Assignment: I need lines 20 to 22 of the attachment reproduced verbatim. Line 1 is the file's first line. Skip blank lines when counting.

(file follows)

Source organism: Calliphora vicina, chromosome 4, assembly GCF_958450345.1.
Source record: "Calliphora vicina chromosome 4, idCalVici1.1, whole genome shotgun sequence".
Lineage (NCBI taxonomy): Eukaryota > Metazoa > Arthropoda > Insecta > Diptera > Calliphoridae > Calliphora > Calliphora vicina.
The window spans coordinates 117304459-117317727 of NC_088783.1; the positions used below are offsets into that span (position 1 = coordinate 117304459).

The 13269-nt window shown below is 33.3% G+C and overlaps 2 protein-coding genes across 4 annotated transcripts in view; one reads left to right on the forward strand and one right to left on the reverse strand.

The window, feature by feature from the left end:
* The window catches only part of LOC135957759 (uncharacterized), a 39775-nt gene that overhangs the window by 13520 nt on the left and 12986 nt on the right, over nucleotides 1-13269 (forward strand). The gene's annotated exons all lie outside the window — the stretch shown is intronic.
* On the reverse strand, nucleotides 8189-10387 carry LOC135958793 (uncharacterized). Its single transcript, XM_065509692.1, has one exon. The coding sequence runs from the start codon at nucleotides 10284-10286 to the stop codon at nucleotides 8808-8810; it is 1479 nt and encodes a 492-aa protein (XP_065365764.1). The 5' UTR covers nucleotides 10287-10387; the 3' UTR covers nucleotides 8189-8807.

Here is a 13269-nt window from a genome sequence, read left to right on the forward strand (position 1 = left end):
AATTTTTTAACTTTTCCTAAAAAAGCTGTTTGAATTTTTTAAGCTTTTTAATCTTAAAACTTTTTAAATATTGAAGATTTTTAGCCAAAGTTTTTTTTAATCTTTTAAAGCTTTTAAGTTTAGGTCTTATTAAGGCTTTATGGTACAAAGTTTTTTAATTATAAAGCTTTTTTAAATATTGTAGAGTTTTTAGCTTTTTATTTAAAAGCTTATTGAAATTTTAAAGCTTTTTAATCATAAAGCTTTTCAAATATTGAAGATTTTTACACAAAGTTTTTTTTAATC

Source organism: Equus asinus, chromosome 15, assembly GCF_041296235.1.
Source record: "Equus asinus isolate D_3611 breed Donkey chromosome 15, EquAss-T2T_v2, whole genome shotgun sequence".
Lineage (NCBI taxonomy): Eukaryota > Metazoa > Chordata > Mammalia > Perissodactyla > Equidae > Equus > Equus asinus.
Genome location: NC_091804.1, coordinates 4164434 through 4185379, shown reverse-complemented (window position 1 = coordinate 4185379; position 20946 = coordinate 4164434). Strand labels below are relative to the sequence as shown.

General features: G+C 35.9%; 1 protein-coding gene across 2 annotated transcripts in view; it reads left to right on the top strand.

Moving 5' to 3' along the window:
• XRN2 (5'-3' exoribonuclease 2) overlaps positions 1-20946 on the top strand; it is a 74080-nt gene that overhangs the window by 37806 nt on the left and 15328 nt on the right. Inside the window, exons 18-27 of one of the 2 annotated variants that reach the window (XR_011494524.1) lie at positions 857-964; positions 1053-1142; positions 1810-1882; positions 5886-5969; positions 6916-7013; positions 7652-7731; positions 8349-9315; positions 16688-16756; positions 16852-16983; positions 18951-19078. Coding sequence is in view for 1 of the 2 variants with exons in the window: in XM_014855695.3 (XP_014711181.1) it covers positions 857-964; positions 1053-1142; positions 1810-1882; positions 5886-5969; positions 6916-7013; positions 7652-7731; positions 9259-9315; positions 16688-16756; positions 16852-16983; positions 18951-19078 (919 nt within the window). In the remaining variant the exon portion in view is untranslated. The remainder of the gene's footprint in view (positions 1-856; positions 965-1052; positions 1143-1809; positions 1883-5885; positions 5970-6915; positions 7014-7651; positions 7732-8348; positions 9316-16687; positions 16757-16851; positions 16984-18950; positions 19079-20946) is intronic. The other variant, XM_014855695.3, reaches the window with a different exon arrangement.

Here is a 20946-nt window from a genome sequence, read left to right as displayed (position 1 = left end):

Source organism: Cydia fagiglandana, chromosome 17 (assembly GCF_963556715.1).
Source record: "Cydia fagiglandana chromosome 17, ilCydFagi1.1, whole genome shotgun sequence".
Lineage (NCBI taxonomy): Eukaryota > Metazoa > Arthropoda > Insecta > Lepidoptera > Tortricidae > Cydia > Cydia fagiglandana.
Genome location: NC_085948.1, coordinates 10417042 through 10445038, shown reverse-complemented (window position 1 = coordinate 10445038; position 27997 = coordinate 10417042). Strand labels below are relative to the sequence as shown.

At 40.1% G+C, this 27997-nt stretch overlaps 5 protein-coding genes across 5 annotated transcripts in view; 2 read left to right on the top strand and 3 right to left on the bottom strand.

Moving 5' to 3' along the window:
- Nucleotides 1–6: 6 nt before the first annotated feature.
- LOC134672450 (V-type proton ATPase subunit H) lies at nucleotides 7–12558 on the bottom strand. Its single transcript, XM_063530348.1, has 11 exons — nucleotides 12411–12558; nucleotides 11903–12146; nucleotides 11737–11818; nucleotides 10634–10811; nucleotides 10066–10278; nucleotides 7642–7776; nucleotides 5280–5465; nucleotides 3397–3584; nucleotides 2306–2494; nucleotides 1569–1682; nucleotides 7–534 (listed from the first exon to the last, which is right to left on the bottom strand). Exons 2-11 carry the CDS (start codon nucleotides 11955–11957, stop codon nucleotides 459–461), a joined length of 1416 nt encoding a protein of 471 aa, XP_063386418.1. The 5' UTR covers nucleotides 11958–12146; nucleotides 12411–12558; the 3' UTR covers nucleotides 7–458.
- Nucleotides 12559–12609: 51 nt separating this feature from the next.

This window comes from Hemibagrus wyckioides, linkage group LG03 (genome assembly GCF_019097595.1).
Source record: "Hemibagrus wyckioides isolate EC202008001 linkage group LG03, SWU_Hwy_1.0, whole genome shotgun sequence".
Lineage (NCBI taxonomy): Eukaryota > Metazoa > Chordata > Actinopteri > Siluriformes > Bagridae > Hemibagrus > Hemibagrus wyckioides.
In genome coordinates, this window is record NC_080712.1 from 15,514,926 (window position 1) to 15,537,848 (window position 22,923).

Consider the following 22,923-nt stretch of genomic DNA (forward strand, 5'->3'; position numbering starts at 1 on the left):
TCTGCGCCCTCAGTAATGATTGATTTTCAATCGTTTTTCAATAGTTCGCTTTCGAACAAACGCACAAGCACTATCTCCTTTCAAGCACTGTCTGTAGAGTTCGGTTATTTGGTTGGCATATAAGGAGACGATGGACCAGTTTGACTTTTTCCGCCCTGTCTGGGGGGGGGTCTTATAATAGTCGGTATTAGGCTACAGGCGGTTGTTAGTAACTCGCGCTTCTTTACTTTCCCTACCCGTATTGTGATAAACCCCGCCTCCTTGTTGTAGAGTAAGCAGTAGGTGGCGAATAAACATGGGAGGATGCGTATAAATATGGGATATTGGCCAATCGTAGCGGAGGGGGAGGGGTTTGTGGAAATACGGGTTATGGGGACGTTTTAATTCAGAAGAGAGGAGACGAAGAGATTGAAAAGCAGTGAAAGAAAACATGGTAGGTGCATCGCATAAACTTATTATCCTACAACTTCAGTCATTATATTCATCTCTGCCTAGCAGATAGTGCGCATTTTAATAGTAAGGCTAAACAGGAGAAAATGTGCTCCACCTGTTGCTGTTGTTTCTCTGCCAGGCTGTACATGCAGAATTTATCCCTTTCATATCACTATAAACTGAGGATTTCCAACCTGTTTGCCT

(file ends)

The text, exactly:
Source record: "Cydia fagiglandana chromosome 17, ilCydFagi1.1, whole genome shotgun sequence".
Lineage (NCBI taxonomy): Eukaryota > Metazoa > Arthropoda > Insecta > Lepidoptera > Tortricidae > Cydia > Cydia fagiglandana.
Genome location: NC_085948.1, coordinates 10417042 through 10445038, shown reverse-complemented (window position 1 = coordinate 10445038; position 27997 = coordinate 10417042). Strand labels below are relative to the sequence as shown.